The Azure policy builds a strong foundation for your organization’s cloud governance. It reduces the time needed to audit the cloud environment by defining all compliance in a single place. It sets a rule for your resources to ensure compliance, misconfiguration, and resource governance.
In this blog, I will explain how to apply the policy at the Management group level in an Azure cloud environment.
Applying Azure Policy for Management Group:
The below picture is a pictorial representation of my current cloud environment at a high level.
Tenant Root Group is my top-level root management group associated with the Azure subscription and at very low level we have two resource groups Learning and Dev.
What is a Management Group?
Management Group is basically used to organize the subscriptions. It provides a governance scope above the subscription. In my case, I have only one subscription, but still, I created a Management Group to organize it because it is one of the best practices in the cloud adoption framework.
One of the benefits of Management Group is for cloud governance if you apply any Azure policy at the Management Group level, it will be inherited and the policy is applied to all the Management Group or subscription or resource groups under it.
In this blog, we are going to see how to apply the Azure policy (Require a tag and its value on resources) at the Management Group level.
In the Azure portal, go to management user, as shown in the below figure.
Click on the Policy option from the Governance Blade. It will take you to the Policy | Definitions page.
Click on the Definitions option from the Authoring blade and search for a tag, and select the “Require a tag and its value on the resources” option from the list.
In the next policy definitions page click on Assign.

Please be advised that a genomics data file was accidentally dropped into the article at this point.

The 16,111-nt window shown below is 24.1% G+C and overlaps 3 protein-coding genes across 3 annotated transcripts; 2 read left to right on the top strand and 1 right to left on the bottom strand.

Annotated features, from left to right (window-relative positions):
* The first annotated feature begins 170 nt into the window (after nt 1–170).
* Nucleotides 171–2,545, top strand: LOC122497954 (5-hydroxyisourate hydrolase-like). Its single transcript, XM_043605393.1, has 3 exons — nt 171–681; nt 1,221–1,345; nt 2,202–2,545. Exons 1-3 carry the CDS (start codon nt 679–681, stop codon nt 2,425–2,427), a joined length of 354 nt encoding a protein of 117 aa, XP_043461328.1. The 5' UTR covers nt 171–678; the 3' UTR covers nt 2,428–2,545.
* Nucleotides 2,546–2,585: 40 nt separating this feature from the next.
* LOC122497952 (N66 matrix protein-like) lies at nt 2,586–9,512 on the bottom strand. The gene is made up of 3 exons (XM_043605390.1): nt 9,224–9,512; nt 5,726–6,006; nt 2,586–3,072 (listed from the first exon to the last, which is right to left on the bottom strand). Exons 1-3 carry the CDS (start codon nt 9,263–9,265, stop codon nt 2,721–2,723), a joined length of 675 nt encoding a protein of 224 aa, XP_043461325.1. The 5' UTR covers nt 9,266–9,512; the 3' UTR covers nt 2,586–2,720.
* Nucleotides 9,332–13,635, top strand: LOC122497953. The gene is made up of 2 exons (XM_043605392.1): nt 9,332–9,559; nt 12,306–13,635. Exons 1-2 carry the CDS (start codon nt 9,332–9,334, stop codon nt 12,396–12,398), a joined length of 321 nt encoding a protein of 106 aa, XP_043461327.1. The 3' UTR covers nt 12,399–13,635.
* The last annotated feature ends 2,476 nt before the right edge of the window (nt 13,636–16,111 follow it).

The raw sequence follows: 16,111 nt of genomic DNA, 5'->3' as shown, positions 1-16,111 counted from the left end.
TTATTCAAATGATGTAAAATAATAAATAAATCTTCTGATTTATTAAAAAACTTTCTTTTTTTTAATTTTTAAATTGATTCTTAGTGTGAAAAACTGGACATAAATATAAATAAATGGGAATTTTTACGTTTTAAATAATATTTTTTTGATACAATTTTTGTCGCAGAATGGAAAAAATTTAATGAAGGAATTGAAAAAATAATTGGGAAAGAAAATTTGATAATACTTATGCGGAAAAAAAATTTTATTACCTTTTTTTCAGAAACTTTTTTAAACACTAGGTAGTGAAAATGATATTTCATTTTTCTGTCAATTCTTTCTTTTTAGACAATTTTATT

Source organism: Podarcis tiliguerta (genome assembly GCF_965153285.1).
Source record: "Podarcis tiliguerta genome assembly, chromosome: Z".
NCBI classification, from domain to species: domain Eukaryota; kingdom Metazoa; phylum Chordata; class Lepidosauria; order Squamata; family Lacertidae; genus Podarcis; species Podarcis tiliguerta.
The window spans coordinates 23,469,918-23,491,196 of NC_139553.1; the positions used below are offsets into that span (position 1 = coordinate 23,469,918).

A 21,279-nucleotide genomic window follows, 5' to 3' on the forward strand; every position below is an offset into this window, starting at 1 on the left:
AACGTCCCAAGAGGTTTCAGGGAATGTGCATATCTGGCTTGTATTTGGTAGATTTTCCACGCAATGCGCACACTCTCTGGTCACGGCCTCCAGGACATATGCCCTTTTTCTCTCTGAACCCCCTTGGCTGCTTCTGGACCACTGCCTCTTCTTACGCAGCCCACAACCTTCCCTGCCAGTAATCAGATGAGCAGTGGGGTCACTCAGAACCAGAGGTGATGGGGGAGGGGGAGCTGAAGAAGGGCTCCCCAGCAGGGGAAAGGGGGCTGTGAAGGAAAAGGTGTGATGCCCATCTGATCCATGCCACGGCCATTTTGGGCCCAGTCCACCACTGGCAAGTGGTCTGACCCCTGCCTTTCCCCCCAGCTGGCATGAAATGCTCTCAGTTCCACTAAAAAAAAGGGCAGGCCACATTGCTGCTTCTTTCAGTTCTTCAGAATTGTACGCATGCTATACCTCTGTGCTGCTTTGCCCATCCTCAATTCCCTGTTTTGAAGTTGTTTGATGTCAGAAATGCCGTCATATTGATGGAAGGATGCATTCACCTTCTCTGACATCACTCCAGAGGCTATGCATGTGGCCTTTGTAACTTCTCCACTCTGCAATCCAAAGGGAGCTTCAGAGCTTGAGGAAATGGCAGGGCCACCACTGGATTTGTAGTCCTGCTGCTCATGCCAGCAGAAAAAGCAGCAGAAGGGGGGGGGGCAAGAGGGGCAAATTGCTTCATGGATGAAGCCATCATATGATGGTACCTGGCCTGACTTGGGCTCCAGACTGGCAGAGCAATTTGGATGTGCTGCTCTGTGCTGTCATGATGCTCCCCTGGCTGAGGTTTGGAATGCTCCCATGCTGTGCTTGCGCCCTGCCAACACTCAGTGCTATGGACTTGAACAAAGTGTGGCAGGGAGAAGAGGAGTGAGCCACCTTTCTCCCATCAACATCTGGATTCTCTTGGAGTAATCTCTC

Next, select the scope of the policy. Click on the More button, it will open the Scope blade, select the management scope and the respective subscription and click on Select.
Add the mandatory tag name and value from the parameters section, as shown in the below figure. In my case my Tag Name is ‘Org’ and my Tag Value is ‘TechnoNimbuss’.
For now, we can skip other steps by clicking on Review + create
Successfully assigned the policy to the management group.
Now, whenever you try to create a resource under the resource group that is associated with this Management group, will expect the tag name and value to be defined.
I got a policy validation error message when I tried to create a storage account with the resource group ‘Learning’ which is associated with ‘Tenant Root Group’ Management Group.
Basically, Tags give you the context about the resources associated with applications, ownership, and operation. So, it’s always good to add a resource tagging policy in your cloud governance.
Advantages/Benefits of using Azure policy
- Ensuring and managing security.
- Enforce compliance with standards
- Managing identity.
- Real-time policy enforcement.
In this article, we discussed how to get started with Azure policy for our cloud governance, assigning the policy(Requiring a tag and its value on resources) to the Management group scope, testing it by adding new resources, and finally the advantage of using Azure policies.